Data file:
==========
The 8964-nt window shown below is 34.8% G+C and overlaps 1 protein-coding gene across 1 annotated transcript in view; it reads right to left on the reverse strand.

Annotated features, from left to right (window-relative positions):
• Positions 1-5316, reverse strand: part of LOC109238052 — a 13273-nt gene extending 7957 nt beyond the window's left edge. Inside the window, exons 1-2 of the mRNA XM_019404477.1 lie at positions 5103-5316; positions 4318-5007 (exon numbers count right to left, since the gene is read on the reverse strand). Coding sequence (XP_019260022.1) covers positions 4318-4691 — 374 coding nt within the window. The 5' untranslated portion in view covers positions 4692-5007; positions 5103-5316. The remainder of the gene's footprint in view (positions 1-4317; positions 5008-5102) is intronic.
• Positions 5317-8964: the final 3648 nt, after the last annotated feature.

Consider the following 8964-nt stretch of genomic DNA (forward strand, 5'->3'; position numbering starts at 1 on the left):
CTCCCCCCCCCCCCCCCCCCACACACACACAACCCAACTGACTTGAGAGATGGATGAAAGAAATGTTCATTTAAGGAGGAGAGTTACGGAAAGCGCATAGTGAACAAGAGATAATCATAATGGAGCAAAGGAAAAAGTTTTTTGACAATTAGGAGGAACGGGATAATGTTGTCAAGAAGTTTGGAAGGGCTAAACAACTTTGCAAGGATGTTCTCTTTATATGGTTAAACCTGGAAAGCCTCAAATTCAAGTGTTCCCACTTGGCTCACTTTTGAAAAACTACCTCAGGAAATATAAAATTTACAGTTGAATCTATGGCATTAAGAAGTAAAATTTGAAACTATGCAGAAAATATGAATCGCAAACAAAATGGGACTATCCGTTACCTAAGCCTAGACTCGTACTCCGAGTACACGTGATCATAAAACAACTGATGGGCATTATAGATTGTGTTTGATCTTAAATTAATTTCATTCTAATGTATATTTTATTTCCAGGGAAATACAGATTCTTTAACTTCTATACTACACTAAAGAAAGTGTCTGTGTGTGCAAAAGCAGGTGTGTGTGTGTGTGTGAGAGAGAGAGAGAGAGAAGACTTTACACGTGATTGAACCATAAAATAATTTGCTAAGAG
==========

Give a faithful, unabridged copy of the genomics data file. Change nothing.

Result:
The 8964-nt window shown below is 34.8% G+C and overlaps 1 protein-coding gene across 1 annotated transcript in view; it reads right to left on the reverse strand.

Annotated features, from left to right (window-relative positions):
• Positions 1-5316, reverse strand: part of LOC109238052 — a 13273-nt gene extending 7957 nt beyond the window's left edge. Inside the window, exons 1-2 of the mRNA XM_019404477.1 lie at positions 5103-5316; positions 4318-5007 (exon numbers count right to left, since the gene is read on the reverse strand). Coding sequence (XP_019260022.1) covers positions 4318-4691 — 374 coding nt within the window. The 5' untranslated portion in view covers positions 4692-5007; positions 5103-5316. The remainder of the gene's footprint in view (positions 1-4317; positions 5008-5102) is intronic.
• Positions 5317-8964: the final 3648 nt, after the last annotated feature.

Consider the following 8964-nt stretch of genomic DNA (forward strand, 5'->3'; position numbering starts at 1 on the left):
CTCCCCCCCCCCCCCCCCCCACACACACACAACCCAACTGACTTGAGAGATGGATGAAAGAAATGTTCATTTAAGGAGGAGAGTTACGGAAAGCGCATAGTGAACAAGAGATAATCATAATGGAGCAAAGGAAAAAGTTTTTTGACAATTAGGAGGAACGGGATAATGTTGTCAAGAAGTTTGGAAGGGCTAAACAACTTTGCAAGGATGTTCTCTTTATATGGTTAAACCTGGAAAGCCTCAAATTCAAGTGTTCCCACTTGGCTCACTTTTGAAAAACTACCTCAGGAAATATAAAATTTACAGTTGAATCTATGGCATTAAGAAGTAAAATTTGAAACTATGCAGAAAATATGAATCGCAAACAAAATGGGACTATCCGTTACCTAAGCCTAGACTCGTACTCCGAGTACACGTGATCATAAAACAACTGATGGGCATTATAGATTGTGTTTGATCTTAAATTAATTTCATTCTAATGTATATTTTATTTCCAGGGAAATACAGATTCTTTAACTTCTATACTACACTAAAGAAAGTGTCTGTGTGTGCAAAAGCAGGTGTGTGTGTGTGTGTGAGAGAGAGAGAGAGAGAAGACTTTACACGTGATTGAACCATAAAATAATTTGCTAAGAG